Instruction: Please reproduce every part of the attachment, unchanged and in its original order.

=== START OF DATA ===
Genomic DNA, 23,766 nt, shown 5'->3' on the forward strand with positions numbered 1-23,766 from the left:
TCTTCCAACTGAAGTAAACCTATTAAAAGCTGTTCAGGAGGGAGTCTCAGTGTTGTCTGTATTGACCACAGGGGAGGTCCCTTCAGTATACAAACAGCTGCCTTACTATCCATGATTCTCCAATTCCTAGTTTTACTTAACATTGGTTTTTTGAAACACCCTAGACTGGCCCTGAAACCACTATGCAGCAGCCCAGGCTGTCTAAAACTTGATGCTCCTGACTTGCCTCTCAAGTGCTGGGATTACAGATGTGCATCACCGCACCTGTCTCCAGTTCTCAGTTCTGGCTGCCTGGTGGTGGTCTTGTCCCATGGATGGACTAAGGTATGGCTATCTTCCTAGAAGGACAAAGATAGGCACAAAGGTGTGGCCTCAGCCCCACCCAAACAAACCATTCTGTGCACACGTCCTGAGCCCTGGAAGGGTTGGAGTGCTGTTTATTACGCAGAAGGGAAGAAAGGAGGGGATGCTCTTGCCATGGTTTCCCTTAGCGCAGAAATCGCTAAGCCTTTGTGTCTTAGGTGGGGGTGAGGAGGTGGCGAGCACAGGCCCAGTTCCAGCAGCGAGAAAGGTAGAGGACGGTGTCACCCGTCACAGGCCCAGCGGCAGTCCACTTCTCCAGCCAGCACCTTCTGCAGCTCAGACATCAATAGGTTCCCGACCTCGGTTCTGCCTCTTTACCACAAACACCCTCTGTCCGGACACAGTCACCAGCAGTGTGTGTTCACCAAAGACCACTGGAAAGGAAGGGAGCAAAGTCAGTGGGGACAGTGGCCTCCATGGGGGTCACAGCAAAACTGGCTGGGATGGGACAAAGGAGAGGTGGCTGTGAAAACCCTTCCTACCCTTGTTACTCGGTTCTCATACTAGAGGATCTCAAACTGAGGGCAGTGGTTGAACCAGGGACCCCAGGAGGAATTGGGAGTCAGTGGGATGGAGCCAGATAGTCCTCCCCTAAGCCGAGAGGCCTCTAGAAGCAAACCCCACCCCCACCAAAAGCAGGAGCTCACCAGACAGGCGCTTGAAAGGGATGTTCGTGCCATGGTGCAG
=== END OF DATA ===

Genomic DNA, 23,766 nt, shown 5'->3' on the forward strand with positions numbered 1-23,766 from the left:
TCTTCCAACTGAAGTAAACCTATTAAAAGCTGTTCAGGAGGGAGTCTCAGTGTTGTCTGTATTGACCACAGGGGAGGTCCCTTCAGTATACAAACAGCTGCCTTACTATCCATGATTCTCCAATTCCTAGTTTTACTTAACATTGGTTTTTTGAAACACCCTAGACTGGCCCTGAAACCACTATGCAGCAGCCCAGGCTGTCTAAAACTTGATGCTCCTGACTTGCCTCTCAAGTGCTGGGATTACAGATGTGCATCACCGCACCTGTCTCCAGTTCTCAGTTCTGGCTGCCTGGTGGTGGTCTTGTCCCATGGATGGACTAAGGTATGGCTATCTTCCTAGAAGGACAAAGATAGGCACAAAGGTGTGGCCTCAGCCCCACCCAAACAAACCATTCTGTGCACACGTCCTGAGCCCTGGAAGGGTTGGAGTGCTGTTTATTACGCAGAAGGGAAGAAAGGAGGGGATGCTCTTGCCATGGTTTCCCTTAGCGCAGAAATCGCTAAGCCTTTGTGTCTTAGGTGGGGGTGAGGAGGTGGCGAGCACAGGCCCAGTTCCAGCAGCGAGAAAGGTAGAGGACGGTGTCACCCGTCACAGGCCCAGCGGCAGTCCACTTCTCCAGCCAGCACCTTCTGCAGCTCAGACATCAATAGGTTCCCGACCTCGGTTCTGCCTCTTTACCACAAACACCCTCTGTCCGGACACAGTCACCAGCAGTGTGTGTTCACCAAAGACCACTGGAAAGGAAGGGAGCAAAGTCAGTGGGGACAGTGGCCTCCATGGGGGTCACAGCAAAACTGGCTGGGATGGGACAAAGGAGAGGTGGCTGTGAAAACCCTTCCTACCCTTGTTACTCGGTTCTCATACTAGAGGATCTCAAACTGAGGGCAGTGGTTGAACCAGGGACCCCAGGAGGAATTGGGAGTCAGTGGGATGGAGCCAGATAGTCCTCCCCTAAGCCGAGAGGCCTCTAGAAGCAAACCCCACCCCCACCAAAAGCAGGAGCTCACCAGACAGGCGCTTGAAAGGGATGTTCGTGCCATGGTGCAG